The global monitoring organization Financial Action Task Force (FATF) is currently conducting an evaluation of money laundering activities associated with drug trafficking in Costa Rica. They are particularly focused on the real estate industry.
According to a report entitled “Illicit Financial Flows from Developing Countries: 2002-2011,” prepared by the Global Financial Integrity organization, money laundering accounts for 22 percent of Costa Rica’s gross domestic product.
The report presents a comparison of the country’s 2011 GDP according to the World Bank and the average flow of illegal money between 2002 and 2011.
It says the flow of illegal money between 2002 in 2011 in Costa Rica amounted to $64 billion. By comparison, during the same period Mexico’s flow was $476 billion, and Panama’s was $40 billion.
On Nov. 4, the Costa Rican Drug Institute (ICD), the Chamber of Realtors and the U.S. Treasury Department held a workshop in San José aimed at realtors to train them on how to avoid being used in money laundering operations.
Román Chavarría, head of the ICD’s Financial Intelligence Unit, spoke of the legal requirements intended to prevent money laundering and the risks faced by those who interact with money launderers.
Money laundering involves legitimizing funds by disguising the original source of the money and the ultimate purpose of money obtained illegally. These practices often end up being integrated by various means into the country’s overall economy as a way of making the process appear above reproach.
Chavarría explained that Costa Rica hasn’t taken the steps necessary to restrict cash brought into the country, unlike other countries in the region. “That’s why [money launderers] use Costa Rica, because we don’t have those restrictions; they’re looking for countries that haven’t protected themselves.”
The last time FATF, which is based in Paris and was founded in 1989, assessed Costa Rica’s efforts to control these practices was in 2006. The purpose of the current effort is to evaluate whether the recommendations of that assessment are being implemented, and if they’re effective.
One of the principal practices that allows this industry to prosper in Costa Rica, particularly when it comes to real estate, is the use of intermediaries to represent others who wish to remain anonymous. This practice was highlighted as one of the reasons the country scored so poorly in FATF’s last report. These people may be unknowingly part of the laundering process as a means of buying and selling real estate, without disclosing the real parties in the deal.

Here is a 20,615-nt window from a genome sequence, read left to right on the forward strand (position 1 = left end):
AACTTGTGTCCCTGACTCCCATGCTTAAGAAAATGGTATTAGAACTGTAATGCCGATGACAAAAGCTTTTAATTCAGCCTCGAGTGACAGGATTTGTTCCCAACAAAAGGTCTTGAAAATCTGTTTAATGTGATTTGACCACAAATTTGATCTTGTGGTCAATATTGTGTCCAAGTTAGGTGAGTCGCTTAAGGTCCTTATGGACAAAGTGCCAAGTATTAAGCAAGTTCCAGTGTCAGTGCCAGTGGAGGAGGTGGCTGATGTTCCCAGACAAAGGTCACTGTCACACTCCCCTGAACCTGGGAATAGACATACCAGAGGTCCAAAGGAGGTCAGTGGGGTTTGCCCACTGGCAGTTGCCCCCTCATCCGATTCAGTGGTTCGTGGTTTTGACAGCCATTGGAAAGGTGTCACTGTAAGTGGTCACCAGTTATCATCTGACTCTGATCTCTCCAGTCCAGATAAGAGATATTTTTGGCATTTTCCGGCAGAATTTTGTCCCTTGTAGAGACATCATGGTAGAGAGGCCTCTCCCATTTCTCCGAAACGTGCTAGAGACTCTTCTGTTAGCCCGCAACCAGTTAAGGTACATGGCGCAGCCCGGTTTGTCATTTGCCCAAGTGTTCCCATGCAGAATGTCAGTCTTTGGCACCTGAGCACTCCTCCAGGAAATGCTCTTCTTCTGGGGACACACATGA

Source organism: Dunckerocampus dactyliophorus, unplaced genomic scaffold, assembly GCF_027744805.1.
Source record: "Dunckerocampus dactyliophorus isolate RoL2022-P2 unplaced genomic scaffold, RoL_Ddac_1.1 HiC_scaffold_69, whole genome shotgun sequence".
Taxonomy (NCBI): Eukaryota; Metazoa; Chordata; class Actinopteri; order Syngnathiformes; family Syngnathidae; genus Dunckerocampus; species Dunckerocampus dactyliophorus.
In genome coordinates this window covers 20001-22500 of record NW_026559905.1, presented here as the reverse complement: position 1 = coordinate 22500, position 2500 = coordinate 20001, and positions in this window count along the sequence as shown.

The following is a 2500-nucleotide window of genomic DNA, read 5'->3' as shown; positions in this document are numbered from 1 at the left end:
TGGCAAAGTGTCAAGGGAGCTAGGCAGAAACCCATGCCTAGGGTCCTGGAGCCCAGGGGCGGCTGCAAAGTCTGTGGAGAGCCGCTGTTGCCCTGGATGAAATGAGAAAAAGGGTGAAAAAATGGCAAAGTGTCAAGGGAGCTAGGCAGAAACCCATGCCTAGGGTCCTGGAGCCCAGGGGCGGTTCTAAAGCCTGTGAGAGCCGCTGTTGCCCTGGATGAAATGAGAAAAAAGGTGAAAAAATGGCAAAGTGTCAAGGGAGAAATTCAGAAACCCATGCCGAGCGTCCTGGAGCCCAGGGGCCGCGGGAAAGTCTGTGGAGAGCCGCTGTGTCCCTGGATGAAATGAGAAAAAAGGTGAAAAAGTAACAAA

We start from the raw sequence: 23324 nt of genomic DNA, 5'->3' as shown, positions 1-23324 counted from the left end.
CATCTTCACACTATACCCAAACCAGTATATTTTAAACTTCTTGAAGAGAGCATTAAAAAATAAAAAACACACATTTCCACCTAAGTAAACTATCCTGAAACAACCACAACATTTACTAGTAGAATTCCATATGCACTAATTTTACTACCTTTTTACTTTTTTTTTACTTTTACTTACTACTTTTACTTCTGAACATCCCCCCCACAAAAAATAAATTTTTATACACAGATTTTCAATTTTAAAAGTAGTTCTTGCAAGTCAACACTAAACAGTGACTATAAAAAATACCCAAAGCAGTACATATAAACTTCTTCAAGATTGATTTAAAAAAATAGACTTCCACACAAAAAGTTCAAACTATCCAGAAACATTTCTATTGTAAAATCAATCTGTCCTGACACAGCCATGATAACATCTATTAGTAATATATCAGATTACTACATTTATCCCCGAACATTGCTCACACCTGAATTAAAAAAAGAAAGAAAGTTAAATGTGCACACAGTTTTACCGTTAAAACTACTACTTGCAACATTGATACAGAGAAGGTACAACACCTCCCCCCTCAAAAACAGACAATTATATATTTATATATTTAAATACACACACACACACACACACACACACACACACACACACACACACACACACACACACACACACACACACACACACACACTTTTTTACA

“We have come across thousands of these people who act as a representative of a company, and are registered as officers of companies. It is the realtor’s responsibility to know who he or she is really dealing with, and who the owners of these companies are,” Chavarría said.
Costa Rica also scored poorly on security measures associated with business transactions and nonprofit professions. Chavarría recommended a variety of measures, such as making sure realtors know their clients, and maintaining detailed files on clients that include reliable information from reliable sources. He also pointed out that “it is not the same to do business with people of nationality ‘X’ as with those of nationality ‘Y.’”
“At this point in the game it is unacceptable for a person to approach a realtor or law firm and seek their services by placing $50,000, $100,000, or $150,000 on the table in return for finding them a property, with no concern for where it even is. Especially if the person is from a high-risk country known for the presence of traffickers or manufacturers of drugs, arriving with that kind of cash,” he said.
“This is precisely why you need to manage your risk and implement best-business practices to avoid being used to launder money. You must require the best documentation possible,” Chavarría said.
Furthering Costa Rica’s poor grade was the observation that realtors have no workable system for reporting suspicious transactions, and there is no obligation to do so.
Financial institutions – banks, stock exchanges, pension funds – do have such a reporting mechanism, as outlined in Law 8204, which is specifically focused on money laundering and the financing of terrorism.
According to the Costa Rican Banking Association, financial institutions report about 300 cases annually of suspicious activity associated with laundering income and attempts to legitimize capital to the UIF and ICD.
Chavarría also explained that auto agencies already have a mechanism in place to report suspicious activities and are planning a meeting on Nov. 27 between agencies and the ICD.
There is also a national plan supported by the World Bank in the works to attack money laundering, which includes bankers, accountants, lawyers, real estate agents, federal police and gun shop owners.
“The state cannot do this on its own; the private sector must also be involved,” he said.
The segments of Costa Rica’s business that are considered to be of highest risk are real estate, casinos, lawyers, notaries, accountants and dealers in precious metals, but Chavarría is of the opinion that the country will probably end up identifying others, such as football teams, auctions and pawn shops.